At the heart of this book is an ethical question: 'With what legitimacy do I assume the right to interpret my fellow being?' This question is raised in the context of a critique of a particular hermeneutic interpretation of psychoanalysis, namely, psychoanalysis as an objectifying discipline in which the other (the analysand) is regarded quintessentially as a representation or exterior object to be understood. The author embraces the fundamental intersubjectivity of psychoanalytic experience. Intersubjectivity is viewed as the human encounter within the psychoanalytic setting where there occurs a mutual influencing or acting upon, rather than an encounter guided by an essentially objectivating scientific knowledge. Truth in this conception is not a cumulatively acquired possession, but an always-emerging process coiled within an interpretative dialectic occurring between human beings. This is a thoughtful, nuanced, clearly articulated and challenging book that engages directly with the perceived crisis of psychoanalysis.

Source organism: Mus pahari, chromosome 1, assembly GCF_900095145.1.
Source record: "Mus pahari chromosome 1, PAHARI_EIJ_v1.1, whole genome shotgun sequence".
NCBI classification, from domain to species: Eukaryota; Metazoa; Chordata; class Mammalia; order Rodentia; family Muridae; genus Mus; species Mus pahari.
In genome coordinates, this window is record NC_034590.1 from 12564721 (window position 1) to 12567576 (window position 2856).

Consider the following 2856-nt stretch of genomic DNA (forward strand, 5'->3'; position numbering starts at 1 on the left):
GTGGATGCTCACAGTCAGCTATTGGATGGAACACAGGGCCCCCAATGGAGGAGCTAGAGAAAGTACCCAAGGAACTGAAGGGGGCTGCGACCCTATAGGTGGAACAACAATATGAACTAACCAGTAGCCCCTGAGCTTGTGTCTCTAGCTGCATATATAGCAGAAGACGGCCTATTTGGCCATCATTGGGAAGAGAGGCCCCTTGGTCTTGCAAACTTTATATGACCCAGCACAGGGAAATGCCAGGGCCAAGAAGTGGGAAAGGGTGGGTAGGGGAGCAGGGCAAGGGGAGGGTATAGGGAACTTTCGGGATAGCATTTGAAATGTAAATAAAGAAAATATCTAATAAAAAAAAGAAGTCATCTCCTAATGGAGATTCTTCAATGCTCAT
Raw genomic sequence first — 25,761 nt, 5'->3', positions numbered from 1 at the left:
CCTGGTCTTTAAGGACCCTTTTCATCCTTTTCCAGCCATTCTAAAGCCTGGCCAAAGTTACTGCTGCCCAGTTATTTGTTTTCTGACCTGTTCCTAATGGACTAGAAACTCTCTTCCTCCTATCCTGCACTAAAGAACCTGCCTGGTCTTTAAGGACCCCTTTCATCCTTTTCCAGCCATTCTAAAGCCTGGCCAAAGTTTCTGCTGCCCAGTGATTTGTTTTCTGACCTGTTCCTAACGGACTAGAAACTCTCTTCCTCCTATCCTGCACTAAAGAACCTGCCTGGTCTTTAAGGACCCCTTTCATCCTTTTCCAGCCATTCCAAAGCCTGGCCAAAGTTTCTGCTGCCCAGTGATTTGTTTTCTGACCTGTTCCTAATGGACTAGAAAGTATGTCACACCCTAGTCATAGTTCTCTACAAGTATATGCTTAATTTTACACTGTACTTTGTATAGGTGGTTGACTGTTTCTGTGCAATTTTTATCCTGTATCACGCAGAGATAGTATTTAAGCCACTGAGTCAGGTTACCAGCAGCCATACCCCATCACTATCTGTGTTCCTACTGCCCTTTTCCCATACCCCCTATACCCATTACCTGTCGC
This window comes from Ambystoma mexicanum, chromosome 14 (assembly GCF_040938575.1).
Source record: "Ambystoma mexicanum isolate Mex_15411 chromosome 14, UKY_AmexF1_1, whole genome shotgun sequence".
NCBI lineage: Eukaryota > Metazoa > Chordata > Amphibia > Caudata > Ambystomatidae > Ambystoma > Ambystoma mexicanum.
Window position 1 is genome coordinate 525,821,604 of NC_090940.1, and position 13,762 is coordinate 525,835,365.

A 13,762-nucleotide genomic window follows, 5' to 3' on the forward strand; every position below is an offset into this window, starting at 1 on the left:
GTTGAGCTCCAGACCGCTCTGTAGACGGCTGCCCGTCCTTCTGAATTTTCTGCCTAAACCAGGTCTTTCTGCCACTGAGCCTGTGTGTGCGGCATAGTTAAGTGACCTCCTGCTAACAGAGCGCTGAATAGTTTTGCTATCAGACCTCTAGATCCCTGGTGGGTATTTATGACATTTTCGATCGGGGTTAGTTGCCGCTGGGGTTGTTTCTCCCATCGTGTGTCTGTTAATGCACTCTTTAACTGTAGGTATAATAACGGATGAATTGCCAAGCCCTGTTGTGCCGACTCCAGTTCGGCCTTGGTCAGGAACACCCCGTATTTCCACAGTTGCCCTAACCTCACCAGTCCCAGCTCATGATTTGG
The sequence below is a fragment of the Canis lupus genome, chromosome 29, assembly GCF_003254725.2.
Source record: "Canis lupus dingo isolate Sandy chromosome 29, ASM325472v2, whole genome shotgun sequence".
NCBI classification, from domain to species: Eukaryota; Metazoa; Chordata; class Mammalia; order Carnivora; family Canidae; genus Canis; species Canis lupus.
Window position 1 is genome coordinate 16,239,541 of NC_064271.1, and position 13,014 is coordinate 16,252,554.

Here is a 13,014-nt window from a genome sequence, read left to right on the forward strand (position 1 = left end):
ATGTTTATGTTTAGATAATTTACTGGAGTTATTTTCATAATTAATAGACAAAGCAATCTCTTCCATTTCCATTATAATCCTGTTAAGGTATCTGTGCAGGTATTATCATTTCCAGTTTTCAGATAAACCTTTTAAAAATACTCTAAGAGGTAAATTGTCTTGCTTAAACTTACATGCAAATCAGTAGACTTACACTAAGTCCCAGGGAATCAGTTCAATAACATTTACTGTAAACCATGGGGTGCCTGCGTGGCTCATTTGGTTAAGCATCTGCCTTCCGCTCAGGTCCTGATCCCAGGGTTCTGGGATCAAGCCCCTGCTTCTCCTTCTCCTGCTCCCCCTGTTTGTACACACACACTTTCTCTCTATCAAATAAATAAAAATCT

Table of Contents
Introduction -- Metapsychology: defining the field of inquiry -- A contribution to the interpretation of unconscious fantasy -- A theory of reflection: the hermenutic circle -- A separate reality -- Character formation -- Narrativity and beyond -- The ethical moment: a metapsychological description